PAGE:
An interview with Dr. Will Howat from Abcam at SfN 2018, discussing the possibilities and challenges of immunohistochemistry (IHC) beyond a single color!
From your experience, how prevalent is the use of IHC today? What does it deliver in terms of biological insights?
IHC is just as prevalent now as it has been for many years, if not more so. It’s used in every field, and especially in neuroscience – whether it’s in the form of a fixed material, free-floating brain sections, or in 50-micron thick FibroDerm sections – there are so many different applications.
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For example, in the field of cancer biology, we can use IHC to identify the cell types that are interacting with each other. Furthermore, in the neuroscience field, we can use IHC to differentiate damaged neurons that are expressing particular cell surface markers from healthy neurons in specific regions of the brain.
Essentially, IHC provides spatial data that you aren’t able to achieve from assays such as DNA analysis or protein analysis. It is critical for being able to look across an entire tissue sample and identify the presence of cell surface markers.
What do you see as the barriers to the wider adoption of multicolor IHC?
The major barrier to multicolor IHC is knowing which technique to use and aligning this technique with the right technology.
Carrying out IHC using four colors is pretty straight-forward. However, going beyond this requires specialist equipment and an in-depth understanding of how you will carry out the staining. For instance, you need to align your technique with high-quality antibodies and work out a staining method.
There are so many different ways of doing this, such as de-staining and staining methods. But, repeat imaging means you’ve got to stitch the final image together, which requires the technique to work seamlessly to avoid artifacts.
This is why we’re quite excited by some of the new technologies that allow multicolor IHC to be carried out using a single stain, followed by imaging. The problem is you need specialist equipment. Getting access to the equipment can be a major barrier to wider adoption.
At Abcam, we provide protocols and guides that will allow the user to build on the methods they are already comfortable with. We provide advice on what works well and what doesn’t and suggest other options to explore, including whether they could conjugate their own antibodies, for instance. It’s about giving people additional hints and guides to help them along the way.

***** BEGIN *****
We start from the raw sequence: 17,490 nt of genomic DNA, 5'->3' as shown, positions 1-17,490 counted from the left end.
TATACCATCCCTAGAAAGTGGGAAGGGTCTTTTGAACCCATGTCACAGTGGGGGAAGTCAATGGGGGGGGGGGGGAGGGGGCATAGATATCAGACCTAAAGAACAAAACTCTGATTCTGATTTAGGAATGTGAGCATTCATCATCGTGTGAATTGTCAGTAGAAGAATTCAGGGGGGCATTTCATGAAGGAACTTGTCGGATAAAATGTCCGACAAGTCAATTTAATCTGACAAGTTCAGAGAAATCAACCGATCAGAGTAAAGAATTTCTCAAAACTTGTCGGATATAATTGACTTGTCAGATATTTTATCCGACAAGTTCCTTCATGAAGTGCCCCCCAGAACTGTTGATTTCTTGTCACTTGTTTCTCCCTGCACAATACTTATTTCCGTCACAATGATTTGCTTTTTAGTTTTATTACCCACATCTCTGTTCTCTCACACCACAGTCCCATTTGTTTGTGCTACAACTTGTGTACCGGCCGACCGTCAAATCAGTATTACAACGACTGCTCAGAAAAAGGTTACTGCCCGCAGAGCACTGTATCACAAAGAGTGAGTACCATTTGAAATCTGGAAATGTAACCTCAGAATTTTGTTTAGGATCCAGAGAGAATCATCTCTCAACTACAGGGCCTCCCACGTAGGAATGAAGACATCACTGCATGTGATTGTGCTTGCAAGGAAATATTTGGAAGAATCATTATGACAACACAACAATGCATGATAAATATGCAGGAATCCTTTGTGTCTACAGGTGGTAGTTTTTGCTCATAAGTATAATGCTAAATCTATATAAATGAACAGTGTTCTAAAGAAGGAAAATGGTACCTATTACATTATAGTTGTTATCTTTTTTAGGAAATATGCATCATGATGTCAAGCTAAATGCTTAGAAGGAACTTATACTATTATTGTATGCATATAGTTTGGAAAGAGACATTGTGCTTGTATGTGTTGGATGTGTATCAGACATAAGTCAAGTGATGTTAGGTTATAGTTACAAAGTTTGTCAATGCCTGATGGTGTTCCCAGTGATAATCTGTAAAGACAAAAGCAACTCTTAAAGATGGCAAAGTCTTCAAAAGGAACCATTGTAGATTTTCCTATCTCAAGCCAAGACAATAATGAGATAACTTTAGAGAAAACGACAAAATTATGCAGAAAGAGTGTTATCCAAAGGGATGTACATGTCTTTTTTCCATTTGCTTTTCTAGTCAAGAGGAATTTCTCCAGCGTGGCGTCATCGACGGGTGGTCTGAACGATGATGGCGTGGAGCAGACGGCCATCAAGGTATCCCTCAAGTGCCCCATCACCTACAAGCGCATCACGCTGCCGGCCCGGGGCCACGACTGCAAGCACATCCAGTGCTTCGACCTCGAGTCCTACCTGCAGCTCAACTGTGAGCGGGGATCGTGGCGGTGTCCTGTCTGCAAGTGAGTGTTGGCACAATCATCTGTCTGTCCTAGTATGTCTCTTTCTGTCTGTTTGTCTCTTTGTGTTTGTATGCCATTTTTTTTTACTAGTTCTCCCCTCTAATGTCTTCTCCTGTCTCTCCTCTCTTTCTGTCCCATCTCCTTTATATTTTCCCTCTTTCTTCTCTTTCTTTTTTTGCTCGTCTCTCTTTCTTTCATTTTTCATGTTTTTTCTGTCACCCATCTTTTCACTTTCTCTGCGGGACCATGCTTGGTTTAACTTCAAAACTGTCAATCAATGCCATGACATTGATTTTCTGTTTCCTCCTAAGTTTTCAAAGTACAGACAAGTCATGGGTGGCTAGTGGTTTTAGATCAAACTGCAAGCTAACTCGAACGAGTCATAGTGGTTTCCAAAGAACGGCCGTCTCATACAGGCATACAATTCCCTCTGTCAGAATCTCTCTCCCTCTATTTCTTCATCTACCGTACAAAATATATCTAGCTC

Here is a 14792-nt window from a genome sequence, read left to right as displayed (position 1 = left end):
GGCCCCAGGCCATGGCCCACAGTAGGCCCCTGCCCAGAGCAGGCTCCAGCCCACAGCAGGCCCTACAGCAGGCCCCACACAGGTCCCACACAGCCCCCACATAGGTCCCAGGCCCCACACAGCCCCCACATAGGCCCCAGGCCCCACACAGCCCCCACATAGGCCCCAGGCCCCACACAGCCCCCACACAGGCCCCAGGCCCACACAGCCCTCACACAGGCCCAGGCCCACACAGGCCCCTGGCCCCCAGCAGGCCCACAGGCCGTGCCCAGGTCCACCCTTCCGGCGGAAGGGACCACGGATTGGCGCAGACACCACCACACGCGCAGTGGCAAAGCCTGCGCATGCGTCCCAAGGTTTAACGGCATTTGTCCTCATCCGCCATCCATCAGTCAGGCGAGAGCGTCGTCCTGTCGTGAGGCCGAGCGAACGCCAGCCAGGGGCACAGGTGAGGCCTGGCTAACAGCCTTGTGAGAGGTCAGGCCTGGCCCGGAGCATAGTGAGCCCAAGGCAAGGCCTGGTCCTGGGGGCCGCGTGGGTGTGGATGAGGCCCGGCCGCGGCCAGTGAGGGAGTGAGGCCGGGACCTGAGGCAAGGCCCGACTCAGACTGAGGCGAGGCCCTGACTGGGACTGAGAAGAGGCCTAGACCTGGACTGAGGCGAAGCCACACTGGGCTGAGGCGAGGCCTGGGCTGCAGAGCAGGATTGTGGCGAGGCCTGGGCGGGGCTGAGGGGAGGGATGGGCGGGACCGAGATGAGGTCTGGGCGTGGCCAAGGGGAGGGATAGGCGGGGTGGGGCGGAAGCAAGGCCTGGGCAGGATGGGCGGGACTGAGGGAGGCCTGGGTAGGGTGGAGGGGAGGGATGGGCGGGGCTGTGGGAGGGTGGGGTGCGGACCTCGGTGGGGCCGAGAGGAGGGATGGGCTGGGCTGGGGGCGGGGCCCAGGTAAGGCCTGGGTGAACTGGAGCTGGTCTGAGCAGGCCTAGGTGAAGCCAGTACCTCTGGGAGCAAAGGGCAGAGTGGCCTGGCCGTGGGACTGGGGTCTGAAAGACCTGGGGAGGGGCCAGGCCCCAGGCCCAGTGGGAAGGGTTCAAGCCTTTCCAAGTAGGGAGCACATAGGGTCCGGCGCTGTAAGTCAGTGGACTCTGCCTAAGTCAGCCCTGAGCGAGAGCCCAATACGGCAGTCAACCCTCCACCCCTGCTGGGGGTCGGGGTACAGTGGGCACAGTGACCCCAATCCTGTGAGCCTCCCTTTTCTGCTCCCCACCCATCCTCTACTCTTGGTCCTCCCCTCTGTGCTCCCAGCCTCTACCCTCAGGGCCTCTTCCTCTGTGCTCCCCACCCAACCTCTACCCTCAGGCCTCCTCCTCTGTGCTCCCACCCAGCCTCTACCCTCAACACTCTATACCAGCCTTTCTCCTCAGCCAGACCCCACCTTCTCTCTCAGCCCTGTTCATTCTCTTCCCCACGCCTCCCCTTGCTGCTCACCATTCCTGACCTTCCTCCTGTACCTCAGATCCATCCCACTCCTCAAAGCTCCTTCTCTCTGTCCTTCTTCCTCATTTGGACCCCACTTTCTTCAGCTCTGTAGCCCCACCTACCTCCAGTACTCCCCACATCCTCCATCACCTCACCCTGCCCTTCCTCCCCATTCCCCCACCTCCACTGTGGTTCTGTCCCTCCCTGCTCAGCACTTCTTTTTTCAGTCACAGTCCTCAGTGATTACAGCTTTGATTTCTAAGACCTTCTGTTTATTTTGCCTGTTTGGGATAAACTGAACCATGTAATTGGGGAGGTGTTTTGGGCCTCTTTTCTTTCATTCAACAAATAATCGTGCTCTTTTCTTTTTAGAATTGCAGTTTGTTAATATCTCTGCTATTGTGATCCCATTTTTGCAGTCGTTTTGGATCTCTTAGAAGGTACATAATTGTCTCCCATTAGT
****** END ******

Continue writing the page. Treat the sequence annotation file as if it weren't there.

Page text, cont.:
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In the field of neuroscience particularly, how do you see IHC enhancing understanding of complex diseases and conditions?
IHC is a well-established technique in the neuroscience field. It can be applied to whole brain samples, free-floating sections, paraffin-embedded tissues, even cryopreserved samples. It’s used in all areas.
It’s particularly useful for researchers trying to understand the connectivity of neurons in disease; where does that go wrong, and how could those antibodies demonstrate the variability between normal and disease states such as Alzheimer’s, for instance? Without having that spatial information, it’s very difficult to understand the pathophysiology of such diseases.
If you could offer readers interested in using IHC one key piece of advice, what would it be?
Ultimately, multicolor IHC needs validation. This is something that Abcam are actively working on. We need to be sure that the antibodies we provide are binding to the right target, and don’t have any off-target interactions that would create background noise. To do this, we put as many controls in the process as possible so that we can be sure that the antibodies are in the right cell, in the right compartment and bound to the right protein.
Where can readers find more information?
About Dr. Will Howat
Will Howat joined Abcam in August 2018 and is responsible for leading the imaging and Immunohistochemistry team.
Prior to joining Abcam, Will worked at AstraZeneca as the Team Leader of the Molecular Pathology Group, where his team developed biomarker assays for preclinical, Phase 1 and Phase 2 clinical trials. He also worked at the Welcome Trust Sanger Institute within the Atlas of Protein Expression, where he was responsible for the R&D for the Immunohistochemistry group.
Will set up and ran the Histopathology/ISH core facility at the Cancer Research UK Cambridge Institute for 9 years.
He has a B.Sc. (Hons) in Immunology & Pharmacology from the University of Strathclyde and a Ph.D. in Pathology from the University of Southampton.
He has first author publications in the Lancet, American Journal of Pathology and Journal of Pathology as well as co-author publications in Nature, Science, Nature Genetics, and the Journal of Experimental Medicine.